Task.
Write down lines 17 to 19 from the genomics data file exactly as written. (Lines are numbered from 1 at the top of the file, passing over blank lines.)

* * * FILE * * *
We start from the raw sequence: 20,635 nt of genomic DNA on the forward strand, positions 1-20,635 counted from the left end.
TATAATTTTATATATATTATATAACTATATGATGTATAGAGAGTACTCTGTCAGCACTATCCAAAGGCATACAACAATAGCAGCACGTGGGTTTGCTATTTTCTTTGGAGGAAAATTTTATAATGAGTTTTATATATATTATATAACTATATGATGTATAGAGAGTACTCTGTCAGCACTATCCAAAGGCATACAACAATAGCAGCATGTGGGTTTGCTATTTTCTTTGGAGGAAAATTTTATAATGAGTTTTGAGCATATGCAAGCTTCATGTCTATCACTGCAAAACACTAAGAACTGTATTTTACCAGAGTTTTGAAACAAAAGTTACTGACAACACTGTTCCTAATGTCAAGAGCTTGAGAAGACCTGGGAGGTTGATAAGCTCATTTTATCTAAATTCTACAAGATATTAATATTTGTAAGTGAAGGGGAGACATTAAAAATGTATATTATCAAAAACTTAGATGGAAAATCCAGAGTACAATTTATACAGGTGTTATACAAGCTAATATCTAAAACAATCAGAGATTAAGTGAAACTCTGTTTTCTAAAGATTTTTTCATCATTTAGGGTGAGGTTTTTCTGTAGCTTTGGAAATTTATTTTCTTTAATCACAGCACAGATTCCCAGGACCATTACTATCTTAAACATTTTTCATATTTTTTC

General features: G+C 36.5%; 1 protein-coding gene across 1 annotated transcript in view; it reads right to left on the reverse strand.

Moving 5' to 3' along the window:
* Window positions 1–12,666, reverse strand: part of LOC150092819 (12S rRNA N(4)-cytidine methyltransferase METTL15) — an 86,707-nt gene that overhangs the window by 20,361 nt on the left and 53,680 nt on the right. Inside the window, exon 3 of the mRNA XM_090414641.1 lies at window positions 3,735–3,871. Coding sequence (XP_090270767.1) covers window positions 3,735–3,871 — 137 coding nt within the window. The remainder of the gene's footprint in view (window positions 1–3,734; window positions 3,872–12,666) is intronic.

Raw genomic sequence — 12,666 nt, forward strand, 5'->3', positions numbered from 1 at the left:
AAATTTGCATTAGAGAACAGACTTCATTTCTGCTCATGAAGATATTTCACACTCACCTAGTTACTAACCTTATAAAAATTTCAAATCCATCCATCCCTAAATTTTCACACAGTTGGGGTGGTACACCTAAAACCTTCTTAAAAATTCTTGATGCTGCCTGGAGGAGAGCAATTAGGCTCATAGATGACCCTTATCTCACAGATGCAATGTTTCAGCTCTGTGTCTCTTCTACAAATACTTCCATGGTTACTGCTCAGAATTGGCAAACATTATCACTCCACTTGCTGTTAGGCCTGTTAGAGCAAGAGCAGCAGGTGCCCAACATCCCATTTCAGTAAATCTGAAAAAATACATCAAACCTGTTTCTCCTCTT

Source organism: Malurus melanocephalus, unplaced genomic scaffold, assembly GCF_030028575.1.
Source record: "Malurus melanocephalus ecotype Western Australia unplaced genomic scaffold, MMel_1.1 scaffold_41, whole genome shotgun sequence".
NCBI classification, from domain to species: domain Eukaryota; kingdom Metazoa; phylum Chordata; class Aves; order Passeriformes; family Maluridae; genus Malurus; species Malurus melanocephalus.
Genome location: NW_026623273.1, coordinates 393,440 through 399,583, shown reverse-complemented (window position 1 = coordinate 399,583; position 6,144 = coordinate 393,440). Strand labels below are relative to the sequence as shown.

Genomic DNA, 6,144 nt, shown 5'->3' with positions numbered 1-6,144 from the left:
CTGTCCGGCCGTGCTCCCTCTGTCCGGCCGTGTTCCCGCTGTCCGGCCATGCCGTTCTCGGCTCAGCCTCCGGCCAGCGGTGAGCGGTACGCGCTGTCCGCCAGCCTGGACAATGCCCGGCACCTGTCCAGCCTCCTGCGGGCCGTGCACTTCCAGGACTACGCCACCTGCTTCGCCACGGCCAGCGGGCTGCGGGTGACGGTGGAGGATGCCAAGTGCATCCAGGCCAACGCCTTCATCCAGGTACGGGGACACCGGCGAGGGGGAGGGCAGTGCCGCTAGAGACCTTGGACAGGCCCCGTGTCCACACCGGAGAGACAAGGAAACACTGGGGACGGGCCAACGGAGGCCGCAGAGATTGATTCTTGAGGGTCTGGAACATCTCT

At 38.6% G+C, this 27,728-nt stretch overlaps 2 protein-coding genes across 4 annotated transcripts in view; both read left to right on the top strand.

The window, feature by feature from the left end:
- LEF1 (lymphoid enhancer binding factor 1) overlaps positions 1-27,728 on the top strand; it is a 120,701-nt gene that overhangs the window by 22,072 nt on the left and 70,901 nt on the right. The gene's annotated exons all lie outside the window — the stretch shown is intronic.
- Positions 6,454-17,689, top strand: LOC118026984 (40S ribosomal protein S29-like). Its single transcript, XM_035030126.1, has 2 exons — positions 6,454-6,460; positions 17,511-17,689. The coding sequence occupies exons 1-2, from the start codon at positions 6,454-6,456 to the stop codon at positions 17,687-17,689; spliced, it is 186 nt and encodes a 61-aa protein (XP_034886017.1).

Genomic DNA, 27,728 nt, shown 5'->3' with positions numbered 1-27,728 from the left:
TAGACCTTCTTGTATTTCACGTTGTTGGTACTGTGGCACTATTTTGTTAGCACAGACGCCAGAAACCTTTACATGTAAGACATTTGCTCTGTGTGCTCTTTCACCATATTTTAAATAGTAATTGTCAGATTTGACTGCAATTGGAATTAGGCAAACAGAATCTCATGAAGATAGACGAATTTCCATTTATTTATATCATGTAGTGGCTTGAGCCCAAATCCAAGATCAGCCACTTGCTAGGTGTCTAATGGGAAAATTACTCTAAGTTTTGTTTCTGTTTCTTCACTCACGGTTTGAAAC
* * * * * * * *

- Positions 6,454-17,689, top strand: LOC118026984 (40S ribosomal protein S29-like). Its single transcript, XM_035030126.1, has 2 exons — positions 6,454-6,460; positions 17,511-17,689. The coding sequence occupies exons 1-2, from the start codon at positions 6,454-6,456 to the stop codon at positions 17,687-17,689; spliced, it is 186 nt and encodes a 61-aa protein (XP_034886017.1).

Genomic DNA, 27,728 nt, shown 5'->3' with positions numbered 1-27,728 from the left:
TAGACCTTCTTGTATTTCACGTTGTTGGTACTGTGGCACTATTTTGTTAGCACAGACGCCAGAAACCTTTACATGTAAGACATTTGCTCTGTGTGCTCTTTCACCATATTTTAAATAGTAATTGTCAGATTTGACTGCAATTGGAATTAGGCAAACAGAATCTCATGAAGATAGACGAATTTCCATTTATTTATATCATGTAGTGGCTTGAGCCCAAATCCAAGATCAGCCACTTGCTAGGTGTCTAATGGGAAAATTACTCTAAGTTTTGTTTCTGTTTCTTCACTCACGGTTTGAAAC